Save Room for Sonker
And don’t forget the milk dipBy Matt Lardie
Look, there on the table! Is it a pie? Is it a cobbler? No, no it’s...sonker!
If your first reaction is, “Well, what the heck is a sonker?” don’t worry, you aren’t alone. Sonker is a dessert that hails from western North Carolina, with a provenance centered around Surry County (home of Mount Airy, the setting for The Andy Griffith Show’s fictional town of Mayberry).
The closest thing to a sonker would be a cobbler, but that’s where the agreement ends, and even then there are some who would chafe at that description.
One family’s sonker might be made with peaches and have a pie-like crust floating atop the filling, while just down the road another household might make their sonker from sweet potatoes or apples with a batter-like topping that bakes into the filling. Many sonkers are served with a “milk dip,” a creamy, sweet sauce meant to be poured over the top of the dessert.
Sonker varies from hill to holler, from family to family, and the easiest way to learn more about sonker is to try some for yourself: Enter the Surry Sonker Trail, a journey to eight different locations across Surry County, all serving their own takes on this iconic dessert. You can try the sweet potato sonker at The Tilted Ladder in Pilot Mountain, served piping hot in a martini glass with milk dip alongside. Or venture up to Mount Airy for a stop at Miss Angel’s Heavenly Pies, where her ‘zonka (bring your own Long Island accent to match wits with Miss Angel) is made from fresh fruit grown on her own farm.
Shelton Vineyards serves an upscale version of sonker at their vineyard restaurant, a perfect way to end a meal, especially when washed down with a glass of dessert wine. Rockford General Store offers their sonkers to travelers exploring this tiny, historic corner of Dobson; a recent version was a spiced peach sonker with fresh vanilla ice cream.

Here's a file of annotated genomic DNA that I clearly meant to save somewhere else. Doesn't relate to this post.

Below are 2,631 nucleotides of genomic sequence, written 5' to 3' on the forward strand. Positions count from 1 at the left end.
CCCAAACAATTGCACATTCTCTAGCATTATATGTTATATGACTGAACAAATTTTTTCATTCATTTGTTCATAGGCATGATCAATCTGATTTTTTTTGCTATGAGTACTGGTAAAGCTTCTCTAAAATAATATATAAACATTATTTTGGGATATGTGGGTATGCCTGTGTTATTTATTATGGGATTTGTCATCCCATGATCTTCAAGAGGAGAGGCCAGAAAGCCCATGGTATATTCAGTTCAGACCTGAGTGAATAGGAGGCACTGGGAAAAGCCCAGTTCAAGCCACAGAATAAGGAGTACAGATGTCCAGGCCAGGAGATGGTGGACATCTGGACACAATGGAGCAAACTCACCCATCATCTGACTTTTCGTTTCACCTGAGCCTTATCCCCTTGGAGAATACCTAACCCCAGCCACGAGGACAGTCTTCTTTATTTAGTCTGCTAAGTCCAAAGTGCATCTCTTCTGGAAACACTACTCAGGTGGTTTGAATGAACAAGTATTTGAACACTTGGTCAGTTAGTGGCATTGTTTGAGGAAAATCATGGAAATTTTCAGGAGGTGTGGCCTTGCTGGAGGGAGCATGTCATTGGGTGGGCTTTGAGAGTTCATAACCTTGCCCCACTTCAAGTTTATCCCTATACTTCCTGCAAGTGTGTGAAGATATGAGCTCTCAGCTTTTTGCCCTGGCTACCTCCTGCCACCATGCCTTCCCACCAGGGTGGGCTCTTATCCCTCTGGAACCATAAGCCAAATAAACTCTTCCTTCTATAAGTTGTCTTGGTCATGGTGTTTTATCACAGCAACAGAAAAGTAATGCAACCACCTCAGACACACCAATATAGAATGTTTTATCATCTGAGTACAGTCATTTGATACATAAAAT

Skull Camp Smokehouse and Brewery in Elkin has a rotating seasonal sonker (with ice cream!) to accompany their extensive menu of smoked meats, while a short distance away in the center of town, Southern on Main makes each of their blueberry or apple sonkers to order, guaranteeing a fresh-baked sonker experience every time.
Anchored Bakery and Prudence McCabe Confections, both in Mount Airy, round out the current roster of Surry Sonker Trail participants; Anchored Bakery’s individual-sized sonkers can be enjoyed in the bakery or taken home for later, and the sonkers at Prudence McCabe are based on owner and baker Sue Heckman’s grandmother’s family recipe.
Each version of sonker, whether served at a restaurant or pulled from a home oven, carries its own story and sense of place, for nowhere else in America can you plop yourself down at a table and ask, “What kind of sonker do you have today?” Try that in Tennessee or Texas and you’ll get funny looks, but ask about sonker in Surry County and they’ll know just what you mean.
Perhaps it’s high time you took a (very delicious) ride on the Sonker Trail to discover one of North Carolina’s most unique desserts for yourself.
Navigating the Sonker Trail
Traverse Surry County to find the sonker you like most — these eight stops on the Sonker Trail (sonkertrail.org) are sure to please. And don’t miss the annual Sonker Festival, more than 40 years strong and typically held in the fall. (Photo by Sara Brennan)
About the AuthorMatt Lardie is a Durham-based freelance food, wine and travel writer who has written for Eater, Our State Magazine, Wine Enthusiast, Robb Report and more. His last meal would be pepperoni pizza, mashed potatoes with too much butter, a gin martini and a slice of Key Lime Pie.
Trails, trails, trails